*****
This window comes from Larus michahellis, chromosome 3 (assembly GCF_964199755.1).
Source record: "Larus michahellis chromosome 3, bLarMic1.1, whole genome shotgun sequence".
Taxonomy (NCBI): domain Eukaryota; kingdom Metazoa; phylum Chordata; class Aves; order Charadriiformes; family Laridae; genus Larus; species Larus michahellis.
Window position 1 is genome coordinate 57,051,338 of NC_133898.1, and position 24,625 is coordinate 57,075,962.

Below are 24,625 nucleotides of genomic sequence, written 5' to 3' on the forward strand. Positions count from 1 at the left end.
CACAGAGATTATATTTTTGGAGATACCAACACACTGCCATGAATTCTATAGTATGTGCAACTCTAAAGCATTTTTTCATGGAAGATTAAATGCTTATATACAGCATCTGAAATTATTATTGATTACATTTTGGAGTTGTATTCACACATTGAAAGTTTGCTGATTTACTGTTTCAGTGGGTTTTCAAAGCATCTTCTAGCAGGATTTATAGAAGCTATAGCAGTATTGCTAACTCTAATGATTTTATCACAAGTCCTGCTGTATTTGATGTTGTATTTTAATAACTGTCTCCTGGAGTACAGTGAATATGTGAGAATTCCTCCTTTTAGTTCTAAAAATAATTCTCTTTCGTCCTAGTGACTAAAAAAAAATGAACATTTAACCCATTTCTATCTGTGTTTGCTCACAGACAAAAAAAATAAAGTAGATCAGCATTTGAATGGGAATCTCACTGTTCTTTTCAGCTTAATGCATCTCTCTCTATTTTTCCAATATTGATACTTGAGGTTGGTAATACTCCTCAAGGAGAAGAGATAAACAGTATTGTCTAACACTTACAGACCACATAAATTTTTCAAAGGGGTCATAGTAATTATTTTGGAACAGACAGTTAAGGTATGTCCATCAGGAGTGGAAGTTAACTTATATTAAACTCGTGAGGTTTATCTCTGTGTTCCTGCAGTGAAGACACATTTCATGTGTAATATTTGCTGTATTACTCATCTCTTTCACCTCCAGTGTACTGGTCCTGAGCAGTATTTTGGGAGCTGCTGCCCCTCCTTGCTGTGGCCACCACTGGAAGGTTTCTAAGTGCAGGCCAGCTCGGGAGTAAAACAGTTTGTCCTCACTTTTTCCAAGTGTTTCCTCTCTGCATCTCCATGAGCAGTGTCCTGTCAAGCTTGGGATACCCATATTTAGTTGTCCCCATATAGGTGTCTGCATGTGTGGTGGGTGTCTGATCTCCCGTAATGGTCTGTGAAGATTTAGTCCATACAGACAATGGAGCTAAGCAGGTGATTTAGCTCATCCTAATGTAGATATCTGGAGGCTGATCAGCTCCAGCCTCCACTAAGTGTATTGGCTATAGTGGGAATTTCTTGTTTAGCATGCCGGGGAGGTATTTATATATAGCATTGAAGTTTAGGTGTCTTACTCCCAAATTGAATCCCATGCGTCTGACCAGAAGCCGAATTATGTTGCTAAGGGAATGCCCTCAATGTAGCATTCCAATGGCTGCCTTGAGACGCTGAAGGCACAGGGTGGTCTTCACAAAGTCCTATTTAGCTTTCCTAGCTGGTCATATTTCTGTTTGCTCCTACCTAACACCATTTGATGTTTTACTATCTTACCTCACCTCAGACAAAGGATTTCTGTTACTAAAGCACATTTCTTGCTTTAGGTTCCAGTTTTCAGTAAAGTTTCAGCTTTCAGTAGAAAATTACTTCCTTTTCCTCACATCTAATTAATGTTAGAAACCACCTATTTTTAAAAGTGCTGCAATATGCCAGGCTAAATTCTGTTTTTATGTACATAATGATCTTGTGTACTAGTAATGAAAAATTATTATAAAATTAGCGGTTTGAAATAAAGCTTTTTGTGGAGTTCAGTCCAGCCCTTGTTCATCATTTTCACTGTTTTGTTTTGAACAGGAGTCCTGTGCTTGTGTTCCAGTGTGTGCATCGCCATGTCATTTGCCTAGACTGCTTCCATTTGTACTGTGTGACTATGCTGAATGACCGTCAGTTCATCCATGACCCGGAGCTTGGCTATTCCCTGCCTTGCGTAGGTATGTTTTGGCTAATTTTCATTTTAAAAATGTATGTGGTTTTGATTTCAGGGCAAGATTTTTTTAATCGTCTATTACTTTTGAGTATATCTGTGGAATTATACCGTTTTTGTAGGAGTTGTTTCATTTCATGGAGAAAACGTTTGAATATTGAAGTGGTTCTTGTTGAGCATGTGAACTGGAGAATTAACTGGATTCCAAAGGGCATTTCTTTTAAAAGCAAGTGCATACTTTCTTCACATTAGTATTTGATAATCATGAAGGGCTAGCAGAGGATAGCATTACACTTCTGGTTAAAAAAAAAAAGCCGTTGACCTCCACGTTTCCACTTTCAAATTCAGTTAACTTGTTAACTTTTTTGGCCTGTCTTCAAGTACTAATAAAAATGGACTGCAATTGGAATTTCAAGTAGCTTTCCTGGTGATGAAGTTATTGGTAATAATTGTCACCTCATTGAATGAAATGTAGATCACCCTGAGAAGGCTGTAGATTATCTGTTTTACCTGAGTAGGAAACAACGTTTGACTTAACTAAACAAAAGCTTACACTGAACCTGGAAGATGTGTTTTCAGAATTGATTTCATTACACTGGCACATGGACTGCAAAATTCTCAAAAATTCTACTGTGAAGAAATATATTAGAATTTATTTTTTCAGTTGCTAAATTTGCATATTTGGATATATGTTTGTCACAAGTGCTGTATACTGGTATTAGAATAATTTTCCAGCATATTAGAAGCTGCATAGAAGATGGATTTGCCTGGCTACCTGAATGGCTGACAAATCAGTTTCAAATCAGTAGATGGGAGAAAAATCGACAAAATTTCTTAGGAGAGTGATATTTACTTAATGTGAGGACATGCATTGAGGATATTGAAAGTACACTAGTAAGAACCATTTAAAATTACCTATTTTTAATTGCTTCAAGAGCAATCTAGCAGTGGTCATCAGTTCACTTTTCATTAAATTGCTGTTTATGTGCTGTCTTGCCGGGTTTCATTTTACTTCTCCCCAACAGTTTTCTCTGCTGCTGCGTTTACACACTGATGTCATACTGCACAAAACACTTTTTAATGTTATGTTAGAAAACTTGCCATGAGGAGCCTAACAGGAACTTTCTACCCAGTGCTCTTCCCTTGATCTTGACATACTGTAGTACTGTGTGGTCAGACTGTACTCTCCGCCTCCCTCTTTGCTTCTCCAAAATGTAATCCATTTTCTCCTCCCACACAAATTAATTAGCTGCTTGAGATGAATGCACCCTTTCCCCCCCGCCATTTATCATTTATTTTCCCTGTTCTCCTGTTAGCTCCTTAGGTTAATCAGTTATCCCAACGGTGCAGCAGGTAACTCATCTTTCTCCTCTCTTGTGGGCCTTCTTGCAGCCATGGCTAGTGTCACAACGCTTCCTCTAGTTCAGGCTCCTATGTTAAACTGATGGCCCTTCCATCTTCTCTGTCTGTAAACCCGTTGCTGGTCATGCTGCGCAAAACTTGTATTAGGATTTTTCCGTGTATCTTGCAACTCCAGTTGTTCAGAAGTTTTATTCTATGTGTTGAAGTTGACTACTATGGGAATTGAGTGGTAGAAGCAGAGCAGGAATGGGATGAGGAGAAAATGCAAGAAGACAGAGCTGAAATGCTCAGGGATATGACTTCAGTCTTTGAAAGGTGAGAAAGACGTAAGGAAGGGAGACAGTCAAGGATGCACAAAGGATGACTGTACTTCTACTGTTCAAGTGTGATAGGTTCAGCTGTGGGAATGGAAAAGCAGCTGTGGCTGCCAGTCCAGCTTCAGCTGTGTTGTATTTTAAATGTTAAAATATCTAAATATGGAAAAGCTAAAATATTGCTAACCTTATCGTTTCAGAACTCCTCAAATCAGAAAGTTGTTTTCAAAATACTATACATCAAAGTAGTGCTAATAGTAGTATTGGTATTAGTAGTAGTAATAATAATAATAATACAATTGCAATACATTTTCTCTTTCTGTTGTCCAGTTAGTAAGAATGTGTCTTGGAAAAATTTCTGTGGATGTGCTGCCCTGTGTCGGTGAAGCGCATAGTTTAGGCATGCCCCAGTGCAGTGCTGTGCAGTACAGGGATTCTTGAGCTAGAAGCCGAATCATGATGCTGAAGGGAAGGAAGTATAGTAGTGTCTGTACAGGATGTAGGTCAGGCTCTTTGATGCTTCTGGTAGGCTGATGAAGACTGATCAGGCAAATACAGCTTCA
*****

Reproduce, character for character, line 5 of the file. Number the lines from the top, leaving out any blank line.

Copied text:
Below are 24,625 nucleotides of genomic sequence, written 5' to 3' on the forward strand. Positions count from 1 at the left end.